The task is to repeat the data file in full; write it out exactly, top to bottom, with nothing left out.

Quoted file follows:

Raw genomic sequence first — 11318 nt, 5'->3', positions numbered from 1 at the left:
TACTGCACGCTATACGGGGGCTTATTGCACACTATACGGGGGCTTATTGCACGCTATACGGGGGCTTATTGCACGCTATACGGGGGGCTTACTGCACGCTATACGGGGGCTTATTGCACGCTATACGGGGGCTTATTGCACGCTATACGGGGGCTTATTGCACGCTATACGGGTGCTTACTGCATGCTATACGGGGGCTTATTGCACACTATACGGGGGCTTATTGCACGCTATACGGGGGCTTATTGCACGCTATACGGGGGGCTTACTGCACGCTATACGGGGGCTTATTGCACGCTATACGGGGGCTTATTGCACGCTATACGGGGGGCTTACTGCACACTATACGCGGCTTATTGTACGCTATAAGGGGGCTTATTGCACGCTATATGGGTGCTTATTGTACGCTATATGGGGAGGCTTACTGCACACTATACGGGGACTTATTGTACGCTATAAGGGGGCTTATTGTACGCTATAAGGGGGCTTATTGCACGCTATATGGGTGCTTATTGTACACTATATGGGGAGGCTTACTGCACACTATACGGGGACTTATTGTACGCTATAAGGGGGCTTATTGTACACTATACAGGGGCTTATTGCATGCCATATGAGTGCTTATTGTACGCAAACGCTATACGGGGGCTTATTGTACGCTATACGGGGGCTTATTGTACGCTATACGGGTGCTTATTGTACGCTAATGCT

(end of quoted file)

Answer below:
Raw genomic sequence first — 11318 nt, 5'->3', positions numbered from 1 at the left:
TACTGCACGCTATACGGGGGCTTATTGCACACTATACGGGGGCTTATTGCACGCTATACGGGGGCTTATTGCACGCTATACGGGGGGCTTACTGCACGCTATACGGGGGCTTATTGCACGCTATACGGGGGCTTATTGCACGCTATACGGGGGCTTATTGCACGCTATACGGGTGCTTACTGCATGCTATACGGGGGCTTATTGCACACTATACGGGGGCTTATTGCACGCTATACGGGGGCTTATTGCACGCTATACGGGGGGCTTACTGCACGCTATACGGGGGCTTATTGCACGCTATACGGGGGCTTATTGCACGCTATACGGGGGGCTTACTGCACACTATACGCGGCTTATTGTACGCTATAAGGGGGCTTATTGCACGCTATATGGGTGCTTATTGTACGCTATATGGGGAGGCTTACTGCACACTATACGGGGACTTATTGTACGCTATAAGGGGGCTTATTGTACGCTATAAGGGGGCTTATTGCACGCTATATGGGTGCTTATTGTACACTATATGGGGAGGCTTACTGCACACTATACGGGGACTTATTGTACGCTATAAGGGGGCTTATTGTACACTATACAGGGGCTTATTGCATGCCATATGAGTGCTTATTGTACGCAAACGCTATACGGGGGCTTATTGTACGCTATACGGGGGCTTATTGTACGCTATACGGGTGCTTATTGTACGCTAATGCT